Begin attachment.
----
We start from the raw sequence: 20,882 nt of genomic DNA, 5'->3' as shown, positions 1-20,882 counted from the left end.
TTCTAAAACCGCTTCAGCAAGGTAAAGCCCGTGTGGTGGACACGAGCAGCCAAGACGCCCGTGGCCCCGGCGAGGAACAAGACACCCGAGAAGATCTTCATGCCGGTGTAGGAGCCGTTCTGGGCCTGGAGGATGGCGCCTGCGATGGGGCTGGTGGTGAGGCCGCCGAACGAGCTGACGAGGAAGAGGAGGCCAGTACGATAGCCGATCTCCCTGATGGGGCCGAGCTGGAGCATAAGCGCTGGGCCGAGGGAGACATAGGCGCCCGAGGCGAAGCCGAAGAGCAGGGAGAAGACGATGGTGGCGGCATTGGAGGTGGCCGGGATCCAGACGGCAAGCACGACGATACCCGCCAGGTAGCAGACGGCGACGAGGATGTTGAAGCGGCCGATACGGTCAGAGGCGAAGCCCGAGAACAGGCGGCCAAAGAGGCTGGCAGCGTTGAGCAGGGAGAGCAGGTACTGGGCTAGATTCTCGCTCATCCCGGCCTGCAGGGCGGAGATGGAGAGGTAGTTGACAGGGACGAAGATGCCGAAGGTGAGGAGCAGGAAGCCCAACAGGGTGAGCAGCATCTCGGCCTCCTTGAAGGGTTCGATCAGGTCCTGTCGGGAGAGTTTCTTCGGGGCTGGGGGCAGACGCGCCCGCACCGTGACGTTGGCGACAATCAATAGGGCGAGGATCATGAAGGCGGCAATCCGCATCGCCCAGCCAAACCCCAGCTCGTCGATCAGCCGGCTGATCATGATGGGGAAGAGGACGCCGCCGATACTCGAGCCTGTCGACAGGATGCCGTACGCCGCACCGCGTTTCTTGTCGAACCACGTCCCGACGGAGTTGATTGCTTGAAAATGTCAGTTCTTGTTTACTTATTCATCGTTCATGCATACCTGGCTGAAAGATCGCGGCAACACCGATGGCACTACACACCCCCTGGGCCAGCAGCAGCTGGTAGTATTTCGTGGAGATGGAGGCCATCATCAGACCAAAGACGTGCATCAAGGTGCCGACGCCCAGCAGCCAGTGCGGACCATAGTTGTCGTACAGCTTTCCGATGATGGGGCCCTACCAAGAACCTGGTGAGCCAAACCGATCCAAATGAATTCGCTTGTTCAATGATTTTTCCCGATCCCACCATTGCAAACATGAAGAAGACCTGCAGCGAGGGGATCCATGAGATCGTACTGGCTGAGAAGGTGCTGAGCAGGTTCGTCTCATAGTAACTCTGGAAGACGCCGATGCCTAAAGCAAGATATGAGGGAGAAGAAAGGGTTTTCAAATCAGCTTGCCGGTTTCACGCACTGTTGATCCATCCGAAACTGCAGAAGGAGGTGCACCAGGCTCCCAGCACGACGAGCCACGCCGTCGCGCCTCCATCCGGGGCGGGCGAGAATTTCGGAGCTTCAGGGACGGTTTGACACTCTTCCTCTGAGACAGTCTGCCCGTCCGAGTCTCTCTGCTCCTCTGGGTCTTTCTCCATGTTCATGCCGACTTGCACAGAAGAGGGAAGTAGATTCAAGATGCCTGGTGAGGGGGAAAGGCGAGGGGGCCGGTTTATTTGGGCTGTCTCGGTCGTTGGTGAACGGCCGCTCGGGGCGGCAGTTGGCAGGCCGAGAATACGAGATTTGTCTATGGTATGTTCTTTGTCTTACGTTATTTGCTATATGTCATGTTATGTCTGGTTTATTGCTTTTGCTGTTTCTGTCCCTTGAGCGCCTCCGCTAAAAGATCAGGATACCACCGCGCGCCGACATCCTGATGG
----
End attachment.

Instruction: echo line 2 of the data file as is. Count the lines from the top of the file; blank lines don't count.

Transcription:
TTCTAAAACCGCTTCAGCAAGGTAAAGCCCGTGTGGTGGACACGAGCAGCCAAGACGCCCGTGGCCCCGGCGAGGAACAAGACACCCGAGAAGATCTTCATGCCGGTGTAGGAGCCGTTCTGGGCCTGGAGGATGGCGCCTGCGATGGGGCTGGTGGTGAGGCCGCCGAACGAGCTGACGAGGAAGAGGAGGCCAGTACGATAGCCGATCTCCCTGATGGGGCCGAGCTGGAGCATAAGCGCTGGGCCGAGGGAGACATAGGCGCCCGAGGCGAAGCCGAAGAGCAGGGAGAAGACGATGGTGGCGGCATTGGAGGTGGCCGGGATCCAGACGGCAAGCACGACGATACCCGCCAGGTAGCAGACGGCGACGAGGATGTTGAAGCGGCCGATACGGTCAGAGGCGAAGCCCGAGAACAGGCGGCCAAAGAGGCTGGCAGCGTTGAGCAGGGAGAGCAGGTACTGGGCTAGATTCTCGCTCATCCCGGCCTGCAGGGCGGAGATGGAGAGGTAGTTGACAGGGACGAAGATGCCGAAGGTGAGGAGCAGGAAGCCCAACAGGGTGAGCAGCATCTCGGCCTCCTTGAAGGGTTCGATCAGGTCCTGTCGGGAGAGTTTCTTCGGGGCTGGGGGCAGACGCGCCCGCACCGTGACGTTGGCGACAATCAATAGGGCGAGGATCATGAAGGCGGCAATCCGCATCGCCCAGCCAAACCCCAGCTCGTCGATCAGCCGGCTGATCATGATGGGGAAGAGGACGCCGCCGATACTCGAGCCTGTCGACAGGATGCCGTACGCCGCACCGCGTTTCTTGTCGAACCACGTCCCGACGGAGTTGATTGCTTGAAAATGTCAGTTCTTGTTTACTTATTCATCGTTCATGCATACCTGGCTGAAAGATCGCGGCAACACCGATGGCACTACACACCCCCTGGGCCAGCAGCAGCTGGTAGTATTTCGTGGAGATGGAGGCCATCATCAGACCAAAGACGTGCATCAAGGTGCCGACGCCCAGCAGCCAGTGCGGACCATAGTTGTCGTACAGCTTTCCGATGATGGGGCCCTACCAAGAACCTGGTGAGCCAAACCGATCCAAATGAATTCGCTTGTTCAATGATTTTTCCCGATCCCACCATTGCAAACATGAAGAAGACCTGCAGCGAGGGGATCCATGAGATCGTACTGGCTGAGAAGGTGCTGAGCAGGTTCGTCTCATAGTAACTCTGGAAGACGCCGATGCCTAAAGCAAGATATGAGGGAGAAGAAAGGGTTTTCAAATCAGCTTGCCGGTTTCACGCACTGTTGATCCATCCGAAACTGCAGAAGGAGGTGCACCAGGCTCCCAGCACGACGAGCCACGCCGTCGCGCCTCCATCCGGGGCGGGCGAGAATTTCGGAGCTTCAGGGACGGTTTGACACTCTTCCTCTGAGACAGTCTGCCCGTCCGAGTCTCTCTGCTCCTCTGGGTCTTTCTCCATGTTCATGCCGACTTGCACAGAAGAGGGAAGTAGATTCAAGATGCCTGGTGAGGGGGAAAGGCGAGGGGGCCGGTTTATTTGGGCTGTCTCGGTCGTTGGTGAACGGCCGCTCGGGGCGGCAGTTGGCAGGCCGAGAATACGAGATTTGTCTATGGTATGTTCTTTGTCTTACGTTATTTGCTATATGTCATGTTATGTCTGGTTTATTGCTTTTGCTGTTTCTGTCCCTTGAGCGCCTCCGCTAAAAGATCAGGATACCACCGCGCGCCGACATCCTGATGG